Amazon's Shipping Costs Rose 37% in Fourth Quarter 2015
The Web's leading retailer topped $100 million in revenue, but gave $4 billion of it back to shippers.
Amazon passed the $100 million revenue mark in 2015 and posted its largest quarterly profit during the holiday shopping season, yet the $4.2 billion it paid out to shippers represented a 37% increase over Q4 2014. In an earnings call with analysts yesterday, CFO Brian Olsavsky said Amazon itself had to get more involved with shipping logistics to satisfy customers. “Those carriers are just no longer able to handle all of our capacity that we need at peak,” he said.
Chief among those carriers was UPS, whose costs per package have risen to about $8 from $6.50 in 2000. Problems with holiday deliveries led Amazon, at December's end, to consider forming its own shipping fleet. The company is reportedly in talks with Boeing to lease more than 20,000 cargo jets.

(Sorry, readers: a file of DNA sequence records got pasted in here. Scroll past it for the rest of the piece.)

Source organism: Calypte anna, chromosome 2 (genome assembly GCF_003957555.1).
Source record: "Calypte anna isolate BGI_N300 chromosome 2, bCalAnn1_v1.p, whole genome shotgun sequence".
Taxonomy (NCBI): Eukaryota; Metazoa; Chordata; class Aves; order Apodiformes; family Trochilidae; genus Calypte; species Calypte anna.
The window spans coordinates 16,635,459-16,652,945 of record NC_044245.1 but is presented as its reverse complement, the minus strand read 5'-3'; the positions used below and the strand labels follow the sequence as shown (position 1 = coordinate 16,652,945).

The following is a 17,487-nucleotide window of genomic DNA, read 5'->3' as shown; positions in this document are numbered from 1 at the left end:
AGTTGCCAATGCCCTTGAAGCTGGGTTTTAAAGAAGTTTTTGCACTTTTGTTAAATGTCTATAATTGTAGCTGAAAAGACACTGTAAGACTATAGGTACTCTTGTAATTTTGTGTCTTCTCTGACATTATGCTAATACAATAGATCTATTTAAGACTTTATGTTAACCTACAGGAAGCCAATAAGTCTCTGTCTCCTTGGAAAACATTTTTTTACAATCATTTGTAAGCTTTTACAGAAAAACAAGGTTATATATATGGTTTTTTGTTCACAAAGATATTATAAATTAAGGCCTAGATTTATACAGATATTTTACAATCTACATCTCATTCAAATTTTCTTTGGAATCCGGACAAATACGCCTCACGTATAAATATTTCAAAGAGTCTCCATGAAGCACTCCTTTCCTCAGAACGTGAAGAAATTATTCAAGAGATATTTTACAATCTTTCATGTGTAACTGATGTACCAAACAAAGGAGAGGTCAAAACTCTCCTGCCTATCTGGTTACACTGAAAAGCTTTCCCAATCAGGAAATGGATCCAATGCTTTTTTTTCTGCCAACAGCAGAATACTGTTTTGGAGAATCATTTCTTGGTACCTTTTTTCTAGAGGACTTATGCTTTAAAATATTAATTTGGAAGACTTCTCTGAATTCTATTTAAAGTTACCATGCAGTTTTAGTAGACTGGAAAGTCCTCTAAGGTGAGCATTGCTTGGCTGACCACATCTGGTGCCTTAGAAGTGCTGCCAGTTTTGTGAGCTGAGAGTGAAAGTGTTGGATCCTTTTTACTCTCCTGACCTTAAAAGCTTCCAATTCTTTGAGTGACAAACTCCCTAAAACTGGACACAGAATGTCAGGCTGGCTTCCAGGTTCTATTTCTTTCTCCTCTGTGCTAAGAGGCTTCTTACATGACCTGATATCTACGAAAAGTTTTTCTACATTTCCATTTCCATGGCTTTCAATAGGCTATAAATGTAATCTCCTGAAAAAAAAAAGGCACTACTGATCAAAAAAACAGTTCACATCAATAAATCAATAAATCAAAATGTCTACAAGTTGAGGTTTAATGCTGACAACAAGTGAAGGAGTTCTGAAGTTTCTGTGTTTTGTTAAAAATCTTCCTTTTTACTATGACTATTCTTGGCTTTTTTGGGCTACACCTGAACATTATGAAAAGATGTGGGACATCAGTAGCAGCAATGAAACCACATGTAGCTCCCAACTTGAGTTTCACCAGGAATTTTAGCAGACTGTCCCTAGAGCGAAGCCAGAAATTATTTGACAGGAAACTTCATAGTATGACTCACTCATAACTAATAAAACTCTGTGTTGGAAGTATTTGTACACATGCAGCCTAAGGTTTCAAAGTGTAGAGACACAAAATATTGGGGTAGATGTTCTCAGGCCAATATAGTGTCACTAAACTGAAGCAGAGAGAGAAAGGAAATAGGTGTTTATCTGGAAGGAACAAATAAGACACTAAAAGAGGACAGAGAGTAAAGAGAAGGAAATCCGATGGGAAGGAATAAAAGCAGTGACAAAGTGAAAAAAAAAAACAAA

Despite delivery issues, Amazon reported quarterly net income of $482 million and annual income of $596 million, which compared to a loss of $241 million in 2014.
The retailer's streaming video content and Prime Day promotion in July paid off with a increase of 51% in Amazon Prime members. Amazon claimed its number of streaming customers in Q4 2015 was double what it was in 2014.
The company announced that the Prime Now one-hour delivery service it launched a year ago is available in 25 metros in the U.S., UK, Italy, and Japan. The company lauchned Prime Same Day delivery in the UK and Germany.